Who would believe that the earth is hollow and home to underground vegetation and animals? Such is the fantasy of science fiction, not of reasoned, rational minds, right? Certainly such notions would not be embraced by the President of the United States!
Or would they?
John Cleves Symmes circulated a flyer in 1818 in which he posited that the earth is actually a hollow sphere, containing a number of concentric spheres. He believed these strata could be accessed through openings at the northern and southern poles. Within these hidden worlds, Symmes’ believed one could find “a warm and rich land, stocked with thrifty vegetables and animals, if not men.”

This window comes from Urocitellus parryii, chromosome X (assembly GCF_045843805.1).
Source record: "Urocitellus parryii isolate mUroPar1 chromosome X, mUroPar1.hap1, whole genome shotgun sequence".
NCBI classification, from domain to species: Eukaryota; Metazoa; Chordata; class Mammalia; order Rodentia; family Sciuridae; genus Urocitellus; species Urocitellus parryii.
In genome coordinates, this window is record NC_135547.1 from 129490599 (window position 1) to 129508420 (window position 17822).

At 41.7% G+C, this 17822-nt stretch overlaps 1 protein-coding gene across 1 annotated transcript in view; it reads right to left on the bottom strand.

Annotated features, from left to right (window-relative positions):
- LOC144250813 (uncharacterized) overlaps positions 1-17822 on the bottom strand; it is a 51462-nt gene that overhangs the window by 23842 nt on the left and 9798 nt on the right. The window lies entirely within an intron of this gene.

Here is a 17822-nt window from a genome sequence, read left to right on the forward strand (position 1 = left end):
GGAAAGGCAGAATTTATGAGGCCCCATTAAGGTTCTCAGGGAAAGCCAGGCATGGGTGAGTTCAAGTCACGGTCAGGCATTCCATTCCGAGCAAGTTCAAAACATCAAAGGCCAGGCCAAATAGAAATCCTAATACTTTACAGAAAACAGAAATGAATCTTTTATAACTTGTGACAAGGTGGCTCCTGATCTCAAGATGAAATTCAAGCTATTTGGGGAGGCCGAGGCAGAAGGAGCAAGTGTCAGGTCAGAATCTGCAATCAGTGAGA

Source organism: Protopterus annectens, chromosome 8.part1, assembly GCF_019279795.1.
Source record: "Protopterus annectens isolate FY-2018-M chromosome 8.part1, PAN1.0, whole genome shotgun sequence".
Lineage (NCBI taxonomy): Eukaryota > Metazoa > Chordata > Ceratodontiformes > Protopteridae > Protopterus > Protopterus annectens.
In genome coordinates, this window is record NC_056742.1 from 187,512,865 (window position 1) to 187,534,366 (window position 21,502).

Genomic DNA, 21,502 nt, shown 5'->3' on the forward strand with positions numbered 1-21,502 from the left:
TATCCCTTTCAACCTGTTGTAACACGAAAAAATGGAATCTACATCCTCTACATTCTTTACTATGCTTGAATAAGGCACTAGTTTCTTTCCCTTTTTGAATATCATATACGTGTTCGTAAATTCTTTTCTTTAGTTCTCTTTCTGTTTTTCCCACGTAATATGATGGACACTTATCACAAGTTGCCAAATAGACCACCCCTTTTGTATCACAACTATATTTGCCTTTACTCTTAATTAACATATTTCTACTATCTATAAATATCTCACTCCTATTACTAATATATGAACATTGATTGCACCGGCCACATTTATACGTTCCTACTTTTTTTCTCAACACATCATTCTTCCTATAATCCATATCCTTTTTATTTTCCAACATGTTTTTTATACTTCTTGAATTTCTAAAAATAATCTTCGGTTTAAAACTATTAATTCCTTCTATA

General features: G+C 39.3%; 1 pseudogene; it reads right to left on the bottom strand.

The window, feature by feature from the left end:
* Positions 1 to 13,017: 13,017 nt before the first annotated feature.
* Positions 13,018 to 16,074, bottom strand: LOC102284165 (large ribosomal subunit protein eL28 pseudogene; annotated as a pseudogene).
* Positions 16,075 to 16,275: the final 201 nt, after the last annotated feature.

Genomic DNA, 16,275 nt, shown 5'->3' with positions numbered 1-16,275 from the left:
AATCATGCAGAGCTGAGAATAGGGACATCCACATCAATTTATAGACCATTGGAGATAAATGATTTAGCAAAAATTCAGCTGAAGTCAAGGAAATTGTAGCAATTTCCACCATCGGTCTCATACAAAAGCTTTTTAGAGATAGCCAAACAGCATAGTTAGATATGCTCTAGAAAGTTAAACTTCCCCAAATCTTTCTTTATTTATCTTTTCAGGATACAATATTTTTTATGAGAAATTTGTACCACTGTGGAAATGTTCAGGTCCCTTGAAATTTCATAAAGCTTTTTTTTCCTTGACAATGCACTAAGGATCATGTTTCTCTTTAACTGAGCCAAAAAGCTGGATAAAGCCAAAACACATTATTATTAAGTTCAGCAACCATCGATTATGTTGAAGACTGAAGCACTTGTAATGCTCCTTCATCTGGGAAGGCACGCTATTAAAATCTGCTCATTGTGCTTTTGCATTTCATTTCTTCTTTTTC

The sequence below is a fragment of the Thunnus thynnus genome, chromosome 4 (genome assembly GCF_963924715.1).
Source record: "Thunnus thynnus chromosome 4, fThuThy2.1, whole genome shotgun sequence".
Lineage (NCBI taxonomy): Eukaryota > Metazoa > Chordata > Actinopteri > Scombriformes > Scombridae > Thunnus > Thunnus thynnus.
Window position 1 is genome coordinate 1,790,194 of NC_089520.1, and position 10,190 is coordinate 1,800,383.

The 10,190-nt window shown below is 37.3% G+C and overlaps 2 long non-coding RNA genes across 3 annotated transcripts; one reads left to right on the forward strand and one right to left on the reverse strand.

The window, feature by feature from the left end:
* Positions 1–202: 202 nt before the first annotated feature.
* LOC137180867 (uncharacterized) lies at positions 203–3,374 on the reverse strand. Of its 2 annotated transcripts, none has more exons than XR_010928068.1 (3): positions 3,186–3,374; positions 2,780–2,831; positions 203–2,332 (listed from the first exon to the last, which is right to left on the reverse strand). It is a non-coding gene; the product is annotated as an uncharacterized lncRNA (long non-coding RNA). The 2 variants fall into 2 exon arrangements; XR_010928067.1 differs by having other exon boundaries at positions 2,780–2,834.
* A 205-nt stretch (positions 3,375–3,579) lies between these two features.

Symmes’ claims were scorned by many, but he did capture the attention of more than a few people. Among them was none other that President John Quincy Adams. Symmes met with the President in 1828 and convinced him to lobby Congress for a publicly-funded expedition to the south Pacific in pursuit of one of the elusive openings to the underworld.
The House of Representatives was convinced — somewhat. It approved the sending of one US Navy vessel, provided it could be done within the existing budget. The Senate was less convinced and refused to approve the compromise measure.
Adams was not deterred and continued to push for the expedition. It was left to his successor, President Andrew Jackson, to put an end once and for all to what ended up being a hollow pursuit.